The world premier of the musical A Long Way Off, the creative and collaborative genius of Joe Caddy and Phil Laeger, invited commissioning weekend delegates into a timeless story, showcased the Central’s amazing talent and took the standard for musicals in the territory to new heights.
Set in Crawford County, Iowa, in the 1930s, the story centers around brother and sister, Hunter (Damon Winters) and Hannah (Kayla Hedgren). Directly after the cast number, “This Blessed Land,” the drama takes off when Hannah gets engaged to Bennett (Alan Tolcher) and wants nothing more than her brother—the prodigal son who’s been gone for eight years and for whom her father (Luke Hursh) grieves daily—to come home for her wedding, maybe longer. Headstrong and driven by love, Hannah sets off to find her long-lost brother and along the way encounters all sorts of obstacles and meets a cadre of characters.
The riveting and fast-paced storyline, period costumes designed by Kim Berry, superbly crafted sets effectively integrated with video backdrops by Emily Aukes and David Andrews all helped sweep the
audience into the drama. Numerous scene changes were executed flawlessly under the guidance of production stage manager Sandy Cabrera, and although none of the cast are professional actors or dancers, their timing, delivery of lines and mastery of movement director Amber Hood’s choreography was first-rate!
The outstanding pit orchestra added tremendously to the show, and the phenomenal high energy horn section elevated the production to the level of a Broadway show.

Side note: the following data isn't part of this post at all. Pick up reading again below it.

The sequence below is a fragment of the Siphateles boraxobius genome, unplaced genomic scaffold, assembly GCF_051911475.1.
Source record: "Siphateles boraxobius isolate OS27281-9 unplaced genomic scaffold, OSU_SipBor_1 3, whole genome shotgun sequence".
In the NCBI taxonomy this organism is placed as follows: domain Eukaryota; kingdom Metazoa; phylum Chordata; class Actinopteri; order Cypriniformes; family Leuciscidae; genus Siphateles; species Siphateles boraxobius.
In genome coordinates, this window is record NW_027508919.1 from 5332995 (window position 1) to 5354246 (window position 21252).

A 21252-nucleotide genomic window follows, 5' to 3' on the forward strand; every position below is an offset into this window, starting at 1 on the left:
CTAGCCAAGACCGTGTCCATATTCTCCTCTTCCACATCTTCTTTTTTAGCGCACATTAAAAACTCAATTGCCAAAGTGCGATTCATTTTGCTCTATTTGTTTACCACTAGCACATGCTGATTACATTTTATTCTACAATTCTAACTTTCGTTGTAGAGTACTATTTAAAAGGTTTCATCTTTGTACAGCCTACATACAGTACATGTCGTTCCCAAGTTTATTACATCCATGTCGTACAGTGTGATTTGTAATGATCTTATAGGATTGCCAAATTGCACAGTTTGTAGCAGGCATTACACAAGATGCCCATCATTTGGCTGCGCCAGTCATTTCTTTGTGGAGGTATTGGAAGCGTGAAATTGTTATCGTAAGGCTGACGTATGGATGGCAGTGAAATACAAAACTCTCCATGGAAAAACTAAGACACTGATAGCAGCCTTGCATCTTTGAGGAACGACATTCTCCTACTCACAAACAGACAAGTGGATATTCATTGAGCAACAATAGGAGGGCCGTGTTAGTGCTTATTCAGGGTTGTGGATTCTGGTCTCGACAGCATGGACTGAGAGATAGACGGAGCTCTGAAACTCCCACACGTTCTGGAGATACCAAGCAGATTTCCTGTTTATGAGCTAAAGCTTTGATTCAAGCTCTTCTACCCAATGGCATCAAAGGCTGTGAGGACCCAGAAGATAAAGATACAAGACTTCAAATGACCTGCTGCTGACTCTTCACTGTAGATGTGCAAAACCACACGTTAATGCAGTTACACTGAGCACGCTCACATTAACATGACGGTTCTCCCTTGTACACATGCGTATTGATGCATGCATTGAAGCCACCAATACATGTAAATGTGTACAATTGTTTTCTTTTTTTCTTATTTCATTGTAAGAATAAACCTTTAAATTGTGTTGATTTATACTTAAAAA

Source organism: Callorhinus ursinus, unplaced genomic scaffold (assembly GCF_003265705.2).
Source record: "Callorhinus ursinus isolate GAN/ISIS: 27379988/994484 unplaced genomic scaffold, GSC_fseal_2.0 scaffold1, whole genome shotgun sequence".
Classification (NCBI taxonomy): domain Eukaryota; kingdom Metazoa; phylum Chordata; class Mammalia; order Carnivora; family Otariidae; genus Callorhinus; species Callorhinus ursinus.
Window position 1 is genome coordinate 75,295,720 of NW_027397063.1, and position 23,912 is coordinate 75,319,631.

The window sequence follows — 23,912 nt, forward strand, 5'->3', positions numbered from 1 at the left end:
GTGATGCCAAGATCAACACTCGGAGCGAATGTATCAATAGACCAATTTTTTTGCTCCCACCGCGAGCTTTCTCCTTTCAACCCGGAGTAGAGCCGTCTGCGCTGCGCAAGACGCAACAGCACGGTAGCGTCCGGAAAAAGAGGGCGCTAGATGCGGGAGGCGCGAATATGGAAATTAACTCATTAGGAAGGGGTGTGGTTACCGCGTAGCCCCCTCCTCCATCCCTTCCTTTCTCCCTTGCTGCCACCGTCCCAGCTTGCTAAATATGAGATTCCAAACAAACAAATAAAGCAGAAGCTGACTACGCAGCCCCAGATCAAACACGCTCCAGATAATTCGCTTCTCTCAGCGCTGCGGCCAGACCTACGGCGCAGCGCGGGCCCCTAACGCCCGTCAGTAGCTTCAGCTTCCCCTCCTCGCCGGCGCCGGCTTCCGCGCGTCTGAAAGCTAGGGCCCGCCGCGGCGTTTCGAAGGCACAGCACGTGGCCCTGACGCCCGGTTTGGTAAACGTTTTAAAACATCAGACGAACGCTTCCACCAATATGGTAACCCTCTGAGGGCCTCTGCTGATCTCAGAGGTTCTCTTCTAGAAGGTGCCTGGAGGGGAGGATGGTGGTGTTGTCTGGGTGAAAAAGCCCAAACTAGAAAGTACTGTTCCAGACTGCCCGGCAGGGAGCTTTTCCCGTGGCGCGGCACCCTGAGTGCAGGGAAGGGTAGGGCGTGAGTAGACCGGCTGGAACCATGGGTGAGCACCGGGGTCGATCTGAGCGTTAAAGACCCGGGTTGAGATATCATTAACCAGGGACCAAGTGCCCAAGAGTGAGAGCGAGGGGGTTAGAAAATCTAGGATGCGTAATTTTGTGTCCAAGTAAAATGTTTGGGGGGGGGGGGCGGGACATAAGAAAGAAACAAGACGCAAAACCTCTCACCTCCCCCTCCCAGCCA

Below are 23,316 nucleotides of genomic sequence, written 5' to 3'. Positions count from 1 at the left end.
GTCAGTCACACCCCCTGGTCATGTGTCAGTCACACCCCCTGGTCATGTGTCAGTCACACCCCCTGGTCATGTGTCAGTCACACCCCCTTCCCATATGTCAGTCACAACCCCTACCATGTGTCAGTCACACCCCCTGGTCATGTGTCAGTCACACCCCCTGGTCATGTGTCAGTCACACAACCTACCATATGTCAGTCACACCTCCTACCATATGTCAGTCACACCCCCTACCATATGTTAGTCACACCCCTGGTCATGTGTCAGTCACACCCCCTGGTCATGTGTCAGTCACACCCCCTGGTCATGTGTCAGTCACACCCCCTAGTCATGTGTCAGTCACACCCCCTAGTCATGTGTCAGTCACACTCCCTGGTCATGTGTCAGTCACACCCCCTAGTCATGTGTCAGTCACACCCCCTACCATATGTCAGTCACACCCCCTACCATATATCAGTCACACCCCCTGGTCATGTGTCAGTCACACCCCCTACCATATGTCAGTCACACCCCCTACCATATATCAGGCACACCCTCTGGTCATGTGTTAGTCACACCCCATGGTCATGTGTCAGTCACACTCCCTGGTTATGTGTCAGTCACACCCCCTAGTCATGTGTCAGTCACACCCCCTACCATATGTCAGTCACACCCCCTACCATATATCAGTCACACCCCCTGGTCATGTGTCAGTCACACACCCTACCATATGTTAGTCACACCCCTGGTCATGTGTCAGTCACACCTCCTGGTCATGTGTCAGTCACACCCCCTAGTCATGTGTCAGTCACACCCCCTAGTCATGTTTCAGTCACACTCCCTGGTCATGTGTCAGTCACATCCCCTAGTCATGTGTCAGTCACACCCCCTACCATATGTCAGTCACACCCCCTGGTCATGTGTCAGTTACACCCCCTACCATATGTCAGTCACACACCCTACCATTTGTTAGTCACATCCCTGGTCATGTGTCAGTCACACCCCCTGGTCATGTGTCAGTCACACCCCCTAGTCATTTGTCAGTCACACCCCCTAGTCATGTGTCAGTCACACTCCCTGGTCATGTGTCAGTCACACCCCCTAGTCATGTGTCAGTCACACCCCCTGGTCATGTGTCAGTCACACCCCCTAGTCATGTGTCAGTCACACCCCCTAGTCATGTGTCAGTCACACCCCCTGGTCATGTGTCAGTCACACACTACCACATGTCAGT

The musical included the perfect mix of comedic relief, like “Man’s Man,” and deeper soul-searching numbers such as “Lament for Hunter” and “Where Love Leads.” Even the music portrayed the progression of Hannah’s journey from the country to the big city with numbers like the sweet “Story of Us” to the jazzy sounds of “On My Way” and “Get What’s Coming.” And people will long reminisce about the pivotal scene where Hannah finds her brother in a dilapidated shack and begs for him to open the door while he resists in the beautiful duet “Let me in.” The compelling scene alludes to Christ standing at the door of our hearts.
This was not lost on Territorial Commander Commissioner Brad Bailey who, after cast bows were taken, seized the opportunity to speak to those whose hearts may have been touched by the Holy Spirit during the performance. The many people who knelt at the altar gave further testament of the musical’s powerful portrayal of the truth that though we may feel “A Long Way Off” from the love of God, it is never too late to find our way home.
A CD is available now and a digital video recording will be released this fall. Visit alongwayoffmusical.com